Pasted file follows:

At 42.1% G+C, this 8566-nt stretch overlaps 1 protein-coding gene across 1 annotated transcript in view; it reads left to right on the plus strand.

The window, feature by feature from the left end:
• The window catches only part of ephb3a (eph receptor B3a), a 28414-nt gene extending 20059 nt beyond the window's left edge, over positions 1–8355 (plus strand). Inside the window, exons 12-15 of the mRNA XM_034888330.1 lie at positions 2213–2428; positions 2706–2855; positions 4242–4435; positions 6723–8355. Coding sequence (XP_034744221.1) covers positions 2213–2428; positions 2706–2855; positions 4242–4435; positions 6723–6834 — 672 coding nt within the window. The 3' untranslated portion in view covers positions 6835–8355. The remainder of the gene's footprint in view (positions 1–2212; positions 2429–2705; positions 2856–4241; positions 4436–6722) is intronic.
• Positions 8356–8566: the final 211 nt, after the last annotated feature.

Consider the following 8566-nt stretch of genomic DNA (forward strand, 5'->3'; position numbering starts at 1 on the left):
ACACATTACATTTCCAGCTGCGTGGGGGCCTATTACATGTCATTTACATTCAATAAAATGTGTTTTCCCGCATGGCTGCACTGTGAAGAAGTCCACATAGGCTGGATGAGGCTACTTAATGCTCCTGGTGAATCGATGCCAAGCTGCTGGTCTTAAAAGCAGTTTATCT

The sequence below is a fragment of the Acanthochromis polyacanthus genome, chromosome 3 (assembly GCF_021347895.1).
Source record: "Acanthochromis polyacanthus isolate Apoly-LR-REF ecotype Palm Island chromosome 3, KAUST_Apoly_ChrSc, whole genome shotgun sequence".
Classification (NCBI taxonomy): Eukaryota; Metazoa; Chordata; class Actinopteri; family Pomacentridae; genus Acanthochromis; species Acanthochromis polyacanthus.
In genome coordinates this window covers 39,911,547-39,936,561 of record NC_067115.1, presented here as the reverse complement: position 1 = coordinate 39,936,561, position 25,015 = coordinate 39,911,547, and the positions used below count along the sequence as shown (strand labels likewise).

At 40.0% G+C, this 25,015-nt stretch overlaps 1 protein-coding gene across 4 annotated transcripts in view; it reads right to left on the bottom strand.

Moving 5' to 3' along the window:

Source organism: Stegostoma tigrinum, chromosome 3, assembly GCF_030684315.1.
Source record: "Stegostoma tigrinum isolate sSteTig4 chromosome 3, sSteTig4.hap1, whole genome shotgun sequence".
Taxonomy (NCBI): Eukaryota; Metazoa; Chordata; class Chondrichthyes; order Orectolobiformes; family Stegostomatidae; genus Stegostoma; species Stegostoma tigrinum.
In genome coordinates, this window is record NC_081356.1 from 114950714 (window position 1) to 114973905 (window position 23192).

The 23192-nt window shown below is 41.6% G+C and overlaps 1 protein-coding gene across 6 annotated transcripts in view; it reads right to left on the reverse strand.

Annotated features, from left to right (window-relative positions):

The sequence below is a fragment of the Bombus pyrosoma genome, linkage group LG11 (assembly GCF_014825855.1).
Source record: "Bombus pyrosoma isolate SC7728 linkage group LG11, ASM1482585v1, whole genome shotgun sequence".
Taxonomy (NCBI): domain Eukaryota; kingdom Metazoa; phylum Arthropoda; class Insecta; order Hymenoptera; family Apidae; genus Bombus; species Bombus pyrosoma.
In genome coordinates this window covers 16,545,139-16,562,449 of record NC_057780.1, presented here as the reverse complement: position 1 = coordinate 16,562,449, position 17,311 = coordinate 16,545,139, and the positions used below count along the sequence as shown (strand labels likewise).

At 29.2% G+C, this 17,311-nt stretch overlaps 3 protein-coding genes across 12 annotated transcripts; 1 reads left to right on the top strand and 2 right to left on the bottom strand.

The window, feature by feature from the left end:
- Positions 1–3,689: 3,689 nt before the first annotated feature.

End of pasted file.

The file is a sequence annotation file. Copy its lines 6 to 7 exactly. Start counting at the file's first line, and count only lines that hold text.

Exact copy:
ACACATTACATTTCCAGCTGCGTGGGGGCCTATTACATGTCATTTACATTCAATAAAATGTGTTTTCCCGCATGGCTGCACTGTGAAGAAGTCCACATAGGCTGGATGAGGCTACTTAATGCTCCTGGTGAATCGATGCCAAGCTGCTGGTCTTAAAAGCAGTTTATCT

The sequence below is a fragment of the Acanthochromis polyacanthus genome, chromosome 3 (assembly GCF_021347895.1).